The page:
A. Term 3 is a really important time to review your workplan and it should reflect any major changes to the nature of your work. Excess teaching duty hours (ETDH) are not counted towards the annual teaching load and it can be very difficult to make a claim retrospectively for ETDH when they are not recorded somewhere. At some institutes, they are now in the workplan document, but clearly identified as separate to the annual load. You should always insist that ETDH be paid in the pay cycle they occur rather than agreeing to let them bank up to be paid at a later stage.

Q. I am a VCE English teacher with a class of 25 students in Year 12. I also teach a full Year 11 class. I want to do the best I can by my students, but the workload – especially marking and giving feedback – is so overwhelming, I just don’t know how I can get through Term 3.

A. It is certainly a big load, and one that many teachers find very difficult each year, particularly during Term 3. This year, remote learning has added to the stress. The VGSA states very clearly that your workload should be able to fit into a 38-hour work week, pro-rata for part timers. As such, the first thing to do is to raise this via your school’s AEU sub-branch and get the consultative team to discuss workload relief in the form of extra time during the working week to attend to these duties.

It would also be appropriate to raise this as a faculty to ensure best practice regarding feedback and assessment, and a sustainable workload for all staff. This would include looking at the calendar of SACs to make sure you’re able to attend to work associated with these tasks and to spread the workload as much as possible throughout the term.

Q. I have returned to work in Term 3 to find my timetable has changed and I now have three yard duties per week, taking my total to an hour a week. Can this occur?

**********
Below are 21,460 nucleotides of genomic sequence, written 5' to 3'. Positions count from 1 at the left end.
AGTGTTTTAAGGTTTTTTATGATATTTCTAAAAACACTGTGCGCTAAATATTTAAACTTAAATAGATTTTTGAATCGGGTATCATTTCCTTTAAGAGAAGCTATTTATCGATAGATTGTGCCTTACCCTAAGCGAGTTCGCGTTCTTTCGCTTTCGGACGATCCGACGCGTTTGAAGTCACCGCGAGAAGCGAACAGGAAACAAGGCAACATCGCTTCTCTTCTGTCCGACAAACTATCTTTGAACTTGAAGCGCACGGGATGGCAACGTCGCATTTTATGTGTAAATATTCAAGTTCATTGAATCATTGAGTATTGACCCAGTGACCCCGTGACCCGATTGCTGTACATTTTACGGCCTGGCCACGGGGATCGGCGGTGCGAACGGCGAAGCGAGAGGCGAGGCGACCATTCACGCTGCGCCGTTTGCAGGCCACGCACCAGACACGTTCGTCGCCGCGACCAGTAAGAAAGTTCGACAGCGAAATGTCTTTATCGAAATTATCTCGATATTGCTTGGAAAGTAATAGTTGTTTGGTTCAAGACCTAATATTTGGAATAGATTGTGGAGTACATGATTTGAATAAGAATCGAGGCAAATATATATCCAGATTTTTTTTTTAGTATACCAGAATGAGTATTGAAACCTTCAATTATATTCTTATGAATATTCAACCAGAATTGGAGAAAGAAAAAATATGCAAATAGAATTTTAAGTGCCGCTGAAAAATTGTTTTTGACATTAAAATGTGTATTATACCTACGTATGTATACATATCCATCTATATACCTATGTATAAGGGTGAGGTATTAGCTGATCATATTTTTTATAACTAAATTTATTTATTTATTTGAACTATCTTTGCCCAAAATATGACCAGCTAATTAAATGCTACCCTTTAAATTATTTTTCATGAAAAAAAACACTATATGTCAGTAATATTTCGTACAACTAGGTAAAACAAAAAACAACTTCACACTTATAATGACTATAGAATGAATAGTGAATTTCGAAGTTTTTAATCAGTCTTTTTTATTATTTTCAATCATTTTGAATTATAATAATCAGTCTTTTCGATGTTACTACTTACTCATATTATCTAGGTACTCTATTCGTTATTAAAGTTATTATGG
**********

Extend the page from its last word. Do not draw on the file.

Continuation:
A. It is the responsibility of the principal to direct your work – and so, yes, this can occur. Clause 22 suggests that there is no maximum yard duty for a teacher, rather that it needs to be equitably distributed across staff and, as such, the consultative committee should have oversight of this. If you have more yard duty than other teachers in the school, then I would suggest speaking to the AEU rep on the committee to raise this.

Further, yard duty needs to fit within the eight hours pro-rata per week of ‘other duties’, which include lunch (30 minutes per day), meetings (two hours per week) and any other non-teaching-related work you may be undertaking, such as extra-curricular activities.

Q. I have one staff member who refuses to do yard duty when it’s wet or windy. Can they do this?

A. Staff cannot refuse to do yard duty due to the weather unless it is a health and safety risk. The school’s health and safety rep would need to be involved if this were the case. Any concern the teacher has regarding yard duty could be discussed in a sub-branch meeting and addressed at consultative committee meetings. Often schools have a wet weather roster if it is expected to rain, but this staff member would still need to maintain their allotted time. The VGSA requires yard duty to be distributed equally among all staff members, as far as is practicable, and all staff are expected to meet their duties as indicated on the roster provided by the school.


Q. I work at a stand-alone TAFE and have been through a complaints process. I am dissatisfied with how the process was undertaken, and I only received a copy of the institute’s complaints policy at the end of the investigation. I can see that a few of the steps were not followed by my employer. Can I appeal for a review through a Dispute Settlement Committee?

A. A Dispute Settlement Committee (DSC) is not the appropriate forum to appeal an outcome or raise concerns about a complaints policy. A DSC only deals with disputes relating to provisions in the industrial agreement or the National Employment Standards. The TAFE Agreement does not have a built-in disciplinary process; each institute has its own. If you believe there has been a procedural deficiency in a complaint process, you can request an internal review. The process is usually outlined in the policy itself, but contact MSC if you are unsure.